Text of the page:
Fermat's Last Theorem

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$\forall a, b, c, n \in \Z_{>0}: n > 2$, the equation $a^n + b^n = c^n$ has no solutions.


The proof of this theorem is beyond the current scope of $\mathsf{Pr} \infty \mathsf{fWiki}$, and indeed, is beyond the understanding of many high level mathematicians.

For the curious reader, the proof can be found here, in a paper published by Andrew Wiles, entitled Modular elliptic curves and Fermat's Last Theorem, in volume 141, issue 3, pages 443 through 551 of the Annals of Mathematics.

It is worth noting that Wiles' proof was indirect in that he proved a special case of the Taniyama-Shimura Conjecture, which then along with the already proved Epsilon Conjecture implied that integral solutions of the theorem were impossible.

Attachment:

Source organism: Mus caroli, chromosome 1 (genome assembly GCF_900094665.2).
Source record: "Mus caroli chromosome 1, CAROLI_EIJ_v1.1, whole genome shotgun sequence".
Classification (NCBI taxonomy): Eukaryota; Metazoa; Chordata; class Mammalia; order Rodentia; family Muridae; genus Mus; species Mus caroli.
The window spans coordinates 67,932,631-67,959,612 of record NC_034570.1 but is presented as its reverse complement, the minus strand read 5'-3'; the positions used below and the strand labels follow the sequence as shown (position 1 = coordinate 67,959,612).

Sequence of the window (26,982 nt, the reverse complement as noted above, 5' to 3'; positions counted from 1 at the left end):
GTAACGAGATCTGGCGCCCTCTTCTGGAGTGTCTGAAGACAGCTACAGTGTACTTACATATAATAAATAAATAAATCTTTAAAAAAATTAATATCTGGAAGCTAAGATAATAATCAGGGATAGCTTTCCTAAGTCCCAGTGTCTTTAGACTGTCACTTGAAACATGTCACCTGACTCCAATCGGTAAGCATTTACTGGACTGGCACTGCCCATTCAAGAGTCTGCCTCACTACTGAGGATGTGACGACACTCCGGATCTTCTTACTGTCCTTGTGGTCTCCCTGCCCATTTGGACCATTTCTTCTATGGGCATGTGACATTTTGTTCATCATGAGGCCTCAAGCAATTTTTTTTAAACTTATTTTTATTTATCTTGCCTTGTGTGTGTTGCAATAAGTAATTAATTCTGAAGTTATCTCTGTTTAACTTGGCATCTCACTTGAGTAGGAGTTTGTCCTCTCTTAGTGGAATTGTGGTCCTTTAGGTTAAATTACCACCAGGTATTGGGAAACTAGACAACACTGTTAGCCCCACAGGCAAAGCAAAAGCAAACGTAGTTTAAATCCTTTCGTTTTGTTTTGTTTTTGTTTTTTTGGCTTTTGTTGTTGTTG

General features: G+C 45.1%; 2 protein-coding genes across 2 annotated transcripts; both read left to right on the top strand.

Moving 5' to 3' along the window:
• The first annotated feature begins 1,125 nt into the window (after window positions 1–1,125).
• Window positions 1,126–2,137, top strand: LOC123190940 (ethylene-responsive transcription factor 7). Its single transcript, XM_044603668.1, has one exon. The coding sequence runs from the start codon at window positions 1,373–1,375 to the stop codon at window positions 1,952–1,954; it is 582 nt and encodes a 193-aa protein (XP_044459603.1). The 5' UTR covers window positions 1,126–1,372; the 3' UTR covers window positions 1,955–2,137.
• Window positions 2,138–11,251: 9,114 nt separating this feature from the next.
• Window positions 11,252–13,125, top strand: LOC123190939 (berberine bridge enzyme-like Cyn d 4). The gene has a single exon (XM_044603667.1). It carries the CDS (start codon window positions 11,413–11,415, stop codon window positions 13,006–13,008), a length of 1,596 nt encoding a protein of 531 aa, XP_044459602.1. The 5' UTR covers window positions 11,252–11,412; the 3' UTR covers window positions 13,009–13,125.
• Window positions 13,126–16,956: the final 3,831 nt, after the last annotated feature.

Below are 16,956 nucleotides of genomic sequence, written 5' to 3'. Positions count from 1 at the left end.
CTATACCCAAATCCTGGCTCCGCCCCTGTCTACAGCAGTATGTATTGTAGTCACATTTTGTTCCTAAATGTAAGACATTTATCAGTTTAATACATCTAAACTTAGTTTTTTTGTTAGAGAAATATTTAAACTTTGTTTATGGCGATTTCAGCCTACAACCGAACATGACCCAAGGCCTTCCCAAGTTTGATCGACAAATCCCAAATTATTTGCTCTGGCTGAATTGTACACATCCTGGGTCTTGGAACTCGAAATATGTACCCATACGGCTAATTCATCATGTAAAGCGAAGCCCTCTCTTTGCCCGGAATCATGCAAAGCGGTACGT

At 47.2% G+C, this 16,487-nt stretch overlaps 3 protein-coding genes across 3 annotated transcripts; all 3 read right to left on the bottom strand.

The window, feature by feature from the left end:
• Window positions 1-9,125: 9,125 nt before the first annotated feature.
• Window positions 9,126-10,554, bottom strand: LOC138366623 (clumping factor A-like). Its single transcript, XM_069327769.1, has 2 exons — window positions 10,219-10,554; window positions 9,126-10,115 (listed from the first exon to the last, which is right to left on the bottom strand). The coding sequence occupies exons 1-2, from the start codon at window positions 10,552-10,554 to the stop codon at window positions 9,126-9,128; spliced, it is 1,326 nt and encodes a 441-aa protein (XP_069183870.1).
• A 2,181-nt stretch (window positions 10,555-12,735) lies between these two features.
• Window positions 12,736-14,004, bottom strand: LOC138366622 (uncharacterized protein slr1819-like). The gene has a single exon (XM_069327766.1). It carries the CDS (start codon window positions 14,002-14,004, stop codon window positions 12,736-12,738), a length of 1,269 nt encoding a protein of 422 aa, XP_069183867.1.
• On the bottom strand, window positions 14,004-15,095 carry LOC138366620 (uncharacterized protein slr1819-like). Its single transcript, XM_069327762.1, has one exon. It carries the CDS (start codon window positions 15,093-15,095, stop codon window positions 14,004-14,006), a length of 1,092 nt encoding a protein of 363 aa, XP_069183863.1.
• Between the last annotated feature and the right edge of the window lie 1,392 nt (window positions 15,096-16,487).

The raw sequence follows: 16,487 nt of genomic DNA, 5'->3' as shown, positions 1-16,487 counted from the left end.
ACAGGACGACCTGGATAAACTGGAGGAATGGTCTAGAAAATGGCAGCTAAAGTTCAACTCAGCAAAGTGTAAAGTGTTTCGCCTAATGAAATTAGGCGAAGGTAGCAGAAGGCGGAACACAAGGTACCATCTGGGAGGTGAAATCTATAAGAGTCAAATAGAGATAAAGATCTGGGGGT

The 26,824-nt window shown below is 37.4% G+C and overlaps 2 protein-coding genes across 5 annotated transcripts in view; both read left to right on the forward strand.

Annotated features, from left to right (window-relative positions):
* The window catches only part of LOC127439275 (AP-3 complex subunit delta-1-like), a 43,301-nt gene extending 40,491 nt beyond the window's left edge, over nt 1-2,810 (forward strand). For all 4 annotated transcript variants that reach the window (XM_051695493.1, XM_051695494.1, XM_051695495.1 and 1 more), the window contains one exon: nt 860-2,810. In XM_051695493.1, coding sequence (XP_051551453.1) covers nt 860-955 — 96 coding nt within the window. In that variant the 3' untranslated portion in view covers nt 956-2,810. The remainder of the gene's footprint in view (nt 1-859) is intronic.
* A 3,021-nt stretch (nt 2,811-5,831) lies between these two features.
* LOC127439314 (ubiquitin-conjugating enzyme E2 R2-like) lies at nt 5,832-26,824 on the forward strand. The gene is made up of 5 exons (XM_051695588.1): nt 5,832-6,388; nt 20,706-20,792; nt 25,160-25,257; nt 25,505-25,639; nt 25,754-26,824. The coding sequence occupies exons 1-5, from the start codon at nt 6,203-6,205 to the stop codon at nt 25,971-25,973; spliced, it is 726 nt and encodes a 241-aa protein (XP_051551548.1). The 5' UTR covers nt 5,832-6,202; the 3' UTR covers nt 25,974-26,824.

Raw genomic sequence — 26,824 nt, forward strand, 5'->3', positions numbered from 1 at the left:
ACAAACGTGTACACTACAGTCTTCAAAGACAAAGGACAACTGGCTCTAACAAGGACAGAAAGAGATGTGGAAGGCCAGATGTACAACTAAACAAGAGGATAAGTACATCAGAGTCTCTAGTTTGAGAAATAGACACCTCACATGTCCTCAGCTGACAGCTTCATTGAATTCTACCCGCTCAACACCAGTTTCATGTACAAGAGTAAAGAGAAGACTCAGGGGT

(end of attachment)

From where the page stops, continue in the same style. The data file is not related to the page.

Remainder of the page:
The Diophantine equation $a^3 + b^3 = c^3$ has no solutions in strictly positive integers.

Fourth Powers

$\forall a, b, c \in \Z_{>0}$, the equation $a^4 + b^4 = c^4$ has no solutions.

Source of Name

This entry was named for Pierre de Fermat.

Historical Note

Many of Fermat's theorems were stated, mostly without proof, in the margin of his copy of Bachet's translation of Diophantus's Arithmetica.

In $1670$, his son Samuel published an edition of this, complete with Fermat's marginal notes.

Fermat's Note

As Fermat himself put it, sometime around $1637$:

Cubum autem in duos cubos, aut quadratoquadratum in duos quadratoquadratos et generaliter nullam in infinitum ultra quadratum potestatem in duos ejusdem nominis fas est dividere: cujus rei demonstrationem mirabilem sane detexi. Hanc marginis exiguitas non caperet.

Loosely translated from the Latin, that means:

The equation $x^n + y^n = z^n$ has no integral solutions when $n > 2$. I have discovered a perfectly marvellous proof, but this margin is not big enough to hold it.

Nobody managed to find such a proof, until it was finally proved by Andrew Wiles in $1994$.

It is seriously doubted that Fermat actually had found a general proof of it.

It is almost impossible that he found Wiles' proof, since it uses areas of mathematics that were not yet invented in Fermat's time.